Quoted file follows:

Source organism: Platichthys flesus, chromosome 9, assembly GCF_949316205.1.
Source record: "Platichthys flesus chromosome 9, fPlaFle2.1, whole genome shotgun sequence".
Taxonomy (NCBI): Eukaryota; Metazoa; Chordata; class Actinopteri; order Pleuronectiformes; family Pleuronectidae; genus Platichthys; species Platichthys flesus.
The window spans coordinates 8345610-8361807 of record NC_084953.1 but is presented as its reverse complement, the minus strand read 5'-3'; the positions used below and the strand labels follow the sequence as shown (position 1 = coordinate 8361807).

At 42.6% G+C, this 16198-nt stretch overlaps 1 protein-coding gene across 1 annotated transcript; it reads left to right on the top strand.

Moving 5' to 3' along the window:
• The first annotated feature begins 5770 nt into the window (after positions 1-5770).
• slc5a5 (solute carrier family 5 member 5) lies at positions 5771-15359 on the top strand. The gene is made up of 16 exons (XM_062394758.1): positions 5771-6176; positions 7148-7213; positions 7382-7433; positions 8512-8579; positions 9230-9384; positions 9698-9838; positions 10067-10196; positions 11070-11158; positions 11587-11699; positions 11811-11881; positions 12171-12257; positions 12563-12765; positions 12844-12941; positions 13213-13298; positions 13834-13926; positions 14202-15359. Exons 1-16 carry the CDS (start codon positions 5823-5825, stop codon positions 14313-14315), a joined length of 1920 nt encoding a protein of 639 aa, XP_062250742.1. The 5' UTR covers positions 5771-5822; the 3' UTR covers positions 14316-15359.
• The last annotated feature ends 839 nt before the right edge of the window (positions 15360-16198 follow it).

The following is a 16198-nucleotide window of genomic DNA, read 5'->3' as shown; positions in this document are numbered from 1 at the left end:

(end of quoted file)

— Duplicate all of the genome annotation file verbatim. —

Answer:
Source organism: Platichthys flesus, chromosome 9, assembly GCF_949316205.1.
Source record: "Platichthys flesus chromosome 9, fPlaFle2.1, whole genome shotgun sequence".
Taxonomy (NCBI): Eukaryota; Metazoa; Chordata; class Actinopteri; order Pleuronectiformes; family Pleuronectidae; genus Platichthys; species Platichthys flesus.
The window spans coordinates 8345610-8361807 of record NC_084953.1 but is presented as its reverse complement, the minus strand read 5'-3'; the positions used below and the strand labels follow the sequence as shown (position 1 = coordinate 8361807).

At 42.6% G+C, this 16198-nt stretch overlaps 1 protein-coding gene across 1 annotated transcript; it reads left to right on the top strand.

Moving 5' to 3' along the window:
• The first annotated feature begins 5770 nt into the window (after positions 1-5770).
• slc5a5 (solute carrier family 5 member 5) lies at positions 5771-15359 on the top strand. The gene is made up of 16 exons (XM_062394758.1): positions 5771-6176; positions 7148-7213; positions 7382-7433; positions 8512-8579; positions 9230-9384; positions 9698-9838; positions 10067-10196; positions 11070-11158; positions 11587-11699; positions 11811-11881; positions 12171-12257; positions 12563-12765; positions 12844-12941; positions 13213-13298; positions 13834-13926; positions 14202-15359. Exons 1-16 carry the CDS (start codon positions 5823-5825, stop codon positions 14313-14315), a joined length of 1920 nt encoding a protein of 639 aa, XP_062250742.1. The 5' UTR covers positions 5771-5822; the 3' UTR covers positions 14316-15359.
• The last annotated feature ends 839 nt before the right edge of the window (positions 15360-16198 follow it).

The following is a 16198-nucleotide window of genomic DNA, read 5'->3' as shown; positions in this document are numbered from 1 at the left end: